“Blast From The Past” or “Back To the Future”?
By Roy Gregory
Shows are back, but like the rest of the audio world, they are also confronting existential questions. In many respects, the Paris Audio Show (November the 5th to 7th) was both a blast from the past and a reminder of where so many shows have been going wrong – at least in the UK and US.
Since the demise of CES Las Vegas in the US (at least, its demise as an audio as opposed to technology show) and the original Hi-Fi News show in the UK (not to be confused with the current, pale imitation), neither of these markets has enjoyed a genuine national event. Instead, we’ve seen a proliferation of small, regional shows – and that’s a problem, because the nature of those shows, as well as the platform they provide, is entirely different to the profile and status of a recognised national show. The sheer number of competing, regional events means that even major manufacturers or distributors don’t have the resources or bandwidth to attend them all. Instead, the default solution has been to rely on a local dealer to represent the brand. The trouble is, that dealer is almost certainly going to have multiple commitments, meaning that any one brand might get a unit or two into the demo system – which is a world away from a full-line presentation or presence. He (or she) will also be focussed on the show as a sales opportunity, a chance to engage with more customers and sell them more stuff.
That’s as problematic for end-users as it is for the brand managers. It robs customers of the chance to engage on a wider or higher level with a product line or company they might be interested in. There’s no opportunity to experience a range of products from the same line, discuss their various virtues with the people behind them, or delve deeper into the performance of a product you already own. In fact, it offers none of the things that used to make shows special as far as the public were concerned.
It’s also a situation that robs companies of the chance to show the product line as a whole, illuminating the key factors and logic that define it. At the same time, the need to provide financial support to the dealers who are attending the regional shows dilutes a manufacturer or distributor’s ability to do the job properly at least once a year, even if a suitable platform is available. Along with the loss of that platform goes the domestic and international B-to-B opportunities that are so important to companies operating in a dispersed and global markret. As one observer remarked of the US show scene, “We’ve got too many shows, they’re all the same show and none of them is the right show…” Instead of being a different or elevated experience, too many of these shows simply constitute a succession of sub-standard dealer demos, handicapped by the poor environment. The fact that they all occur in one place simply underlines their inadequacy.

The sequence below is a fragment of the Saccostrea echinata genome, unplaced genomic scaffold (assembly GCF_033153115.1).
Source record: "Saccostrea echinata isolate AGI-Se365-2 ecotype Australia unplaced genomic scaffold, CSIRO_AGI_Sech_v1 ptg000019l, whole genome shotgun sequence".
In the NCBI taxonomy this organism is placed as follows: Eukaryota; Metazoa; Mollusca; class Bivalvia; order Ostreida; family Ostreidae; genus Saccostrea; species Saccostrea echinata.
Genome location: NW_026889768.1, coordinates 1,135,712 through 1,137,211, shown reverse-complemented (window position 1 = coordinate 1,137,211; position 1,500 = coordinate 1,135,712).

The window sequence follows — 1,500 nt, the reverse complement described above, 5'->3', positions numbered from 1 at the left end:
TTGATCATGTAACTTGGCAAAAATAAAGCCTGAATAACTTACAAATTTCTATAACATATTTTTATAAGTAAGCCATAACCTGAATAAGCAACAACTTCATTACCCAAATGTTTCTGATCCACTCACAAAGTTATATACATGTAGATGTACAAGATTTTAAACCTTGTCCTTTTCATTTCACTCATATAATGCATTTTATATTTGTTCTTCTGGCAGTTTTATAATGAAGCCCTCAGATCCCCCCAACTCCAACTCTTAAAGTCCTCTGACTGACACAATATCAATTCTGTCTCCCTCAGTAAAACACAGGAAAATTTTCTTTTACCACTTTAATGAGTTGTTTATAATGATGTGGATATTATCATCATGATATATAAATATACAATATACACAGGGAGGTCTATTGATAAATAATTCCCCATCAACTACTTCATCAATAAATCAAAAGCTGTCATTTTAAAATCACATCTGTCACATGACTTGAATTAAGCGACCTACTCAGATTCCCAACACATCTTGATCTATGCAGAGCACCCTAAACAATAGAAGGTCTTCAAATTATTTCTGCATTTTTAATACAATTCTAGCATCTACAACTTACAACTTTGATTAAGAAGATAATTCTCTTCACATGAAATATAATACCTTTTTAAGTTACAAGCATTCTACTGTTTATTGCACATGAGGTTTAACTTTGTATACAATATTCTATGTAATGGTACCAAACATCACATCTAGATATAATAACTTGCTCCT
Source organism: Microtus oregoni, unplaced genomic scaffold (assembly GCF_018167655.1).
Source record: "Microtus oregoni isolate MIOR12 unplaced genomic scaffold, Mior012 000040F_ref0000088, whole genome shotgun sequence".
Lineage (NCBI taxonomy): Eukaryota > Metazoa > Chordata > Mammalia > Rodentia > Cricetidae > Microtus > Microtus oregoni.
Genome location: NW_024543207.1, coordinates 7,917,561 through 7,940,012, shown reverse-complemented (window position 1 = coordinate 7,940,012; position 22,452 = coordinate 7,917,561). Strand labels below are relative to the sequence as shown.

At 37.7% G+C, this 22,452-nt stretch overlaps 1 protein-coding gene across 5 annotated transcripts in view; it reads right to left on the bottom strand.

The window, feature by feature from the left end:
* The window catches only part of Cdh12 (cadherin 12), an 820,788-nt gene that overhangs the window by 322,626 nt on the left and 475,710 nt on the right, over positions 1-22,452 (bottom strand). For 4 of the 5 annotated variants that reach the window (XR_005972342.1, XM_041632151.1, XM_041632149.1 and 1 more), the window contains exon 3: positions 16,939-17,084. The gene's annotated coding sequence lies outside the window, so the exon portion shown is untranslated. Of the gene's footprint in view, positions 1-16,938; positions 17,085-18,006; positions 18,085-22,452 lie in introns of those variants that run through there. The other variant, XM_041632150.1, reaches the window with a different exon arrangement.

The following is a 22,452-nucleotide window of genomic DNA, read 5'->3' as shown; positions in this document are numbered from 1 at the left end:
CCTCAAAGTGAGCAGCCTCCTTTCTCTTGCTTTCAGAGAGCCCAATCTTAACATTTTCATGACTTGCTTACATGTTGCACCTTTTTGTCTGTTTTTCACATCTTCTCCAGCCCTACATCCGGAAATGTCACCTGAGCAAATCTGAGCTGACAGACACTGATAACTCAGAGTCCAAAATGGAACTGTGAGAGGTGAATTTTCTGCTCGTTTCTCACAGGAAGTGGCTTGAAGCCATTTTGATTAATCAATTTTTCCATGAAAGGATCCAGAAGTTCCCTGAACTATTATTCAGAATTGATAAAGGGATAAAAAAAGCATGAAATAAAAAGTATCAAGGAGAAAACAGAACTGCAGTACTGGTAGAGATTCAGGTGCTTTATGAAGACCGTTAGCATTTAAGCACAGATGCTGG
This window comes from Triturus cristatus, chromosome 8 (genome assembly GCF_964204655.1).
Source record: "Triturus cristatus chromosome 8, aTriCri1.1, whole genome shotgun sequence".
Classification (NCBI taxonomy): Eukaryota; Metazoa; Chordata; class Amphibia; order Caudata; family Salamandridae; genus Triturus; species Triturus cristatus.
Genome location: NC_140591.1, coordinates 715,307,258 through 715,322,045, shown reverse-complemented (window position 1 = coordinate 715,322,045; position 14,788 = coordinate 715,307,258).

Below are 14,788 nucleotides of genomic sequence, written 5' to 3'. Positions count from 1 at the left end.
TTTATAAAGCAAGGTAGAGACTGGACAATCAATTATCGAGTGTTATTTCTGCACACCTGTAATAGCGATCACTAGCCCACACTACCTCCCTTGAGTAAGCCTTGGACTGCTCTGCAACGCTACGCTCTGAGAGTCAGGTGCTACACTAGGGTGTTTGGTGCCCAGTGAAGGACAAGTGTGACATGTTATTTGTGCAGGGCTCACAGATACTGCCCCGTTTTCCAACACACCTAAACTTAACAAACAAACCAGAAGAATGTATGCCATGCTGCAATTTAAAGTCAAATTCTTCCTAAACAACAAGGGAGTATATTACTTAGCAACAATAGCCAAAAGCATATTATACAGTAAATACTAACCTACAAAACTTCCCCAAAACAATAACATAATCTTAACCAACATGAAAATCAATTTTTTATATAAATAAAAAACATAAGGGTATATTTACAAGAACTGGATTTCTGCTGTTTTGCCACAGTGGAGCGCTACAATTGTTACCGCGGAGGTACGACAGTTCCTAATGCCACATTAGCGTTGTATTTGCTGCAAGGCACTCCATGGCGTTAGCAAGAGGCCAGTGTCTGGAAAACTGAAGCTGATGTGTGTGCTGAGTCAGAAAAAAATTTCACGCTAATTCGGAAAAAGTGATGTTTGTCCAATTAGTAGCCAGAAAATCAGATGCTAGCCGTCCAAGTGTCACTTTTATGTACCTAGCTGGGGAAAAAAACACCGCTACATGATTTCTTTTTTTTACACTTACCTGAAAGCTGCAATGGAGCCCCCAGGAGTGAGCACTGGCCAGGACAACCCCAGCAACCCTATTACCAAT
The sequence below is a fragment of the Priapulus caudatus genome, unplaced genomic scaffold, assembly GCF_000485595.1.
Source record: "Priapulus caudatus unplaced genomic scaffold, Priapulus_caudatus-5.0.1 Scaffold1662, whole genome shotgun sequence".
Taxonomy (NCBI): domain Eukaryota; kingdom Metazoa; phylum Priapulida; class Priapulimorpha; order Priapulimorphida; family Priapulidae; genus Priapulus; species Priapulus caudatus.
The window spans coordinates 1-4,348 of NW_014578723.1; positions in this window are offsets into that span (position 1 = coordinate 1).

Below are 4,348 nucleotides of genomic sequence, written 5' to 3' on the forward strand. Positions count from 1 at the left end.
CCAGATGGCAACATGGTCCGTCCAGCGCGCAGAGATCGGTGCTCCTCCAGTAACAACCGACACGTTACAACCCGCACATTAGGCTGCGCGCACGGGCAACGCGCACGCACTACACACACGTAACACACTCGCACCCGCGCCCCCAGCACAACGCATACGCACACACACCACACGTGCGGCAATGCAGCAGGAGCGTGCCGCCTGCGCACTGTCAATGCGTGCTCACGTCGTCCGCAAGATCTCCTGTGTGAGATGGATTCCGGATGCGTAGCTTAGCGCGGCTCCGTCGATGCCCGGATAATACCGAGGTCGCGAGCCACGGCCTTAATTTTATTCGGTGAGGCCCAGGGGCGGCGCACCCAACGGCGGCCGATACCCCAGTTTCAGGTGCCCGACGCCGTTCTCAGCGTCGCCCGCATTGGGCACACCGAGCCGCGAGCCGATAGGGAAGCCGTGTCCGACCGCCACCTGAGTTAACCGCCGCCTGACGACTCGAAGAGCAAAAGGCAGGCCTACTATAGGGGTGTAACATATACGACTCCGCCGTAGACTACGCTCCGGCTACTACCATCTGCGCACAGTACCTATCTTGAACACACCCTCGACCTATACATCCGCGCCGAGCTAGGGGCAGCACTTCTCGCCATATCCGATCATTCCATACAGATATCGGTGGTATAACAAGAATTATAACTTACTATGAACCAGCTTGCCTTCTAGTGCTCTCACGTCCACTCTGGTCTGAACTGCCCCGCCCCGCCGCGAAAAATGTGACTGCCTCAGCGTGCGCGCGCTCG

The Paris Show made a welcome change. It may have been far from perfect: it has fewer exhibitors than it could, a function of the fact that there are three shows in Paris alone; sound quality was no better than most shows and actual demonstrations (rather than rooms simply playing music) were thin on the ground. But it nonetheless delivered a powerful example of what shows once were and why they used to be so much better than so many of them are now. Attendance was impressive, with long queues to get in on both Saturday and Sunday – despite almost all the visitors having bought tickets in advance. There were also plenty of couples. The vast majority of exhibitors were manufacturers or distributors, including major players like Sony, Yamaha and Samsung. The show also managed to successfully combine AV presentations, gaming, car-audio and headphones with traditional high-performance two-channel. And before any audio snobs turn up your noses at that, consider this: if high-end audio is going to survive, it needs to attract new customers – and fast. It’s far easier to convert someone who’s already got one foot in your camp than it is to start entirely from scratch. Streaming services like Quboz happily coexisted with a serious vinyl presence, compact wireless speakers with the massive Klipsch Jubilees – although in this latter case it’s a toss-up as to which sounded worse!